Paris - Defending champion Rafael Nadal blasted French Open schedulers as a "joke" Friday as long-time rival Roger Federer remained on Roland Garros easy street.
Spanish third seed Nadal, chasing an unprecedented eighth Paris title, saw off Slovakia's Martin Klizan 4-6, 6-3, 6-3, 6-3 to record his 54th win in 55 matches at the tournament.
For the second round in succession, the 26-year-old dropped the first set as he struggled in the cold, heavy conditions where the temperature just nudged over the 12-degree mark.
He then launched a blistering attack on tournament chiefs who he described as a "joke" and claimed he was being treated unfairly.
Nadal's match had been held over from Thursday after torrential rain swamped Paris.
He had been placed third on the Court Suzanne Lenglan schedule, following one men's match and a women's singles.
His third round opponent, Fabio Fognini, meanwhile, had been scheduled second on Court Three to follow just one women's singles match which took only an
hour to complete.
"The schedule was wrong, it was a bad decision," said Nadal.
Nadal was further incensed when he was told that Fognini had been given an earlier start time because he and opponent Lukas Rosol had doubles to play later together in the day.
"Today I was playing three hours while my opponent was in the locker room watching TV," said Nadal.
"I cannot play third when my opponent has played second. The excuse they gave me was that they had to play doubles, but that's a joke. In that case I should sign up for doubles. Sorry, but you can play doubles next week."
With third seed Nadal having to play his third round match on Saturday, second seed Federer had already ensured his place in the last 16.
His 6-3, 6-4, 7-5 win over France's 30th seed Julien Benneteau, who was restricted by a leg injury, marked his best start to the tournament.
As well as racking up his 57th win -- just one behind the record of 58 held by Guillermo Vilas and Nicola Pietrangeli -- the 31-year-old has also made the fourth round in record time.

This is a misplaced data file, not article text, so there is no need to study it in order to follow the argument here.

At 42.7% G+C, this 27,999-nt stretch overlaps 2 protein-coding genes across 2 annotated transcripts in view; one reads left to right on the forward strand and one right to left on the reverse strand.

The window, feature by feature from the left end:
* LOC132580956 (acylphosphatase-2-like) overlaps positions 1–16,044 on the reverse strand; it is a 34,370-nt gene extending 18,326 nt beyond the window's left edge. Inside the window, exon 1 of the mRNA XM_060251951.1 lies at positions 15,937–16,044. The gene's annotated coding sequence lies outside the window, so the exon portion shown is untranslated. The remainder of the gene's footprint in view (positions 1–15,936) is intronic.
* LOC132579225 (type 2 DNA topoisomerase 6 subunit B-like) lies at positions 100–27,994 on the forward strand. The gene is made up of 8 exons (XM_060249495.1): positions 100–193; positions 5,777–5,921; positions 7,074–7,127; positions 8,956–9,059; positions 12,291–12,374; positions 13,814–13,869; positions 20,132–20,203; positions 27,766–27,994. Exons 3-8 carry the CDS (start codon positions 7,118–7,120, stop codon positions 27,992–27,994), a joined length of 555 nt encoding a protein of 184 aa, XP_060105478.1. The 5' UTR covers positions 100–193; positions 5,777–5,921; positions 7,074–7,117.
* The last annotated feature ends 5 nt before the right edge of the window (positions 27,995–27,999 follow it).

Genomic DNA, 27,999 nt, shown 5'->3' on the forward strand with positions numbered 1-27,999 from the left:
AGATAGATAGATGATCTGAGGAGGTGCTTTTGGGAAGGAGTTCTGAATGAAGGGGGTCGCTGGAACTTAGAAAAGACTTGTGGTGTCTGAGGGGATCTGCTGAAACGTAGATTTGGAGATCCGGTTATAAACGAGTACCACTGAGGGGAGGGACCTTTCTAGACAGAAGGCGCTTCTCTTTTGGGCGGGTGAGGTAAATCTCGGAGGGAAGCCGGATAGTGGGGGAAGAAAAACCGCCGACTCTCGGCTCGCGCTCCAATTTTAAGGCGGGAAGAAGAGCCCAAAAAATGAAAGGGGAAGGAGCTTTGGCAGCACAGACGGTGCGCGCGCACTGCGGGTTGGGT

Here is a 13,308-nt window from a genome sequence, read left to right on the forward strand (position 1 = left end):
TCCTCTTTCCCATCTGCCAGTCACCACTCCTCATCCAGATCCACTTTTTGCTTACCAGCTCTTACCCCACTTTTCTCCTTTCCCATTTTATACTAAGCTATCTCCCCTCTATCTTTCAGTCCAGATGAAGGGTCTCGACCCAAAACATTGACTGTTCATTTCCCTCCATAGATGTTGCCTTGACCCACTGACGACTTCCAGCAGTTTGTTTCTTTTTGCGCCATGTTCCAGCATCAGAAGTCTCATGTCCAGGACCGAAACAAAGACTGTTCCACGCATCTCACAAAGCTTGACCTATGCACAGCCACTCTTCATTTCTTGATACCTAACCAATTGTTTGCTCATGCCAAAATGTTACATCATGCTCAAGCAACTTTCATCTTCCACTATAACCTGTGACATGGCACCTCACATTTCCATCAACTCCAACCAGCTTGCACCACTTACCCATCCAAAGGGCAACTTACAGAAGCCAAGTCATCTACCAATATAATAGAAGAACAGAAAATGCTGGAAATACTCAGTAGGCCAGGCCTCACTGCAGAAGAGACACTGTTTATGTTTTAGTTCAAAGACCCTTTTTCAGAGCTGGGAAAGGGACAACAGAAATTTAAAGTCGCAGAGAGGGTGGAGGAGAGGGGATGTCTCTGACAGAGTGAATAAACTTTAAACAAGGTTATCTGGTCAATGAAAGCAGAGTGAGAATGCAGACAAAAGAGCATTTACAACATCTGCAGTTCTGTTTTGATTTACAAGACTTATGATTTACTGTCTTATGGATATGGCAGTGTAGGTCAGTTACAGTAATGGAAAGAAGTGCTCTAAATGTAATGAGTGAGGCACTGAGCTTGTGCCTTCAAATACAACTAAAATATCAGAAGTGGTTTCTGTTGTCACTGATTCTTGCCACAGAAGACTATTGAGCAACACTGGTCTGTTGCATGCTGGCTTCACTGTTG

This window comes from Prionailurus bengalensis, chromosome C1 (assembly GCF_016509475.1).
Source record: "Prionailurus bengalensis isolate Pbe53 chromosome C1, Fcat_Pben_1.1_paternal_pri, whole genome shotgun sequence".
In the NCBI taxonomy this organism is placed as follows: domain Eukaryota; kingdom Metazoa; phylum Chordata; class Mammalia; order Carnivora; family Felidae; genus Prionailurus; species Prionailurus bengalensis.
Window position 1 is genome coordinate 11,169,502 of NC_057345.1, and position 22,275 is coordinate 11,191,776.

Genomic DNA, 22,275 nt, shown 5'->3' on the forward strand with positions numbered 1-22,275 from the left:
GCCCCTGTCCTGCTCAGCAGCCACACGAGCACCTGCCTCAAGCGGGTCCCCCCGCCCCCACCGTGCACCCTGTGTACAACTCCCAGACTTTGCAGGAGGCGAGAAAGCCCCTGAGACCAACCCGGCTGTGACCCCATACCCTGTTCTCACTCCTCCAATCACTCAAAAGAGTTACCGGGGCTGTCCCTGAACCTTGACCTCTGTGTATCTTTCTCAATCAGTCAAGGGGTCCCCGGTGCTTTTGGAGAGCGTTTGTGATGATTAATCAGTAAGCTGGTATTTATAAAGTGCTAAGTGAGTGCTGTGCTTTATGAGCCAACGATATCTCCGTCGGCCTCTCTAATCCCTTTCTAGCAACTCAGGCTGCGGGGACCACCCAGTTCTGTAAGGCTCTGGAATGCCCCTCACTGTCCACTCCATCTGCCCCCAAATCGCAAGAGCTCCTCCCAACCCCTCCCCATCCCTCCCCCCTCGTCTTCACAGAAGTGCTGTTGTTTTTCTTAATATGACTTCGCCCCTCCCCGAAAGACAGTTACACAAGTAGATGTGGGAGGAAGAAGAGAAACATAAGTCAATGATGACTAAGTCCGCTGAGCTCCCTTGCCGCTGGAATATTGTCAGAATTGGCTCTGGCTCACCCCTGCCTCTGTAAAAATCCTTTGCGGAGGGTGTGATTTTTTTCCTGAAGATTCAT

He has dropped just 23 games in three rounds compared to 24 in 2007 and 27 in 2010.
Federer, the 2009 champion, next faces either Sam Querrey of the United States or Gilles Simon of France for a quarter-final place.
The 17-time major winner said that Nadal had just been unlucky with the scheduling.
"I understand the frustration, but it's complicated. Fifty percent of players couldn't complete their matches on Thursday," said Federer.
"It wasn't done on purpose. Either you are lucky or you are not."
Spanish fourth seed David Ferrer, who made the semi-finals in 2012, continued his low-key run.
Ferrer beat compatriot Feliciano Lopez, 6-1, 7-5, 6-4 to set-up a fourth round clash against either Canadian 14th seed Milos Raonic or 23rd seed Kevin Anderson of South Africa.
Anderson is hoping to become the first South African in the last-16 since Wayne Ferreira in 1996.
Croatia's 10th seed Marin Cilic was the biggest name to fall, losing 7-6 (14/12), 6-4, 7-5 to Serbia's Viktor Troicki.
Troicki could face Jo-Wilfried Tsonga, regarded as France's best hope of a first men's champion since Yannick Noah in 1983, in the next round.
Sixth-seeded Tsonga was facing compatriot Jeremy Chardy for a place in the last 16.
In delayed second round matches, there were wins for French seventh seed Richard Gasquet, who made the last 32 for the third successive year with a 6-3, 6-3, 6-0 win over Polish qualifer Michal Przysiezny.
German 12th seed Tommy Haas ended the run of American qualifier Jack Sock, 7-6 (7/3), 6-2, 7-5.
Haas, playing in his 52nd Grand Slam event, is the first 35-year-old to reach the third round in Paris since Jonas Bjorkman in 2007.
Haas will face another American in the fourth round, 19th seed John Isner who needed five sets to beat compatriot Ryan Harrison, 5-7, 6-7 (7/9), 6-3, 6-1, 8-6.
There were also second round wins for Serbian eighth seed Janko Tipsarevic, Swiss ninth seed Stanislas Wawrinka, Poland's Jerzy Janowicz, the 21st seed, and Russian 29th seed Mikhail Youzhny.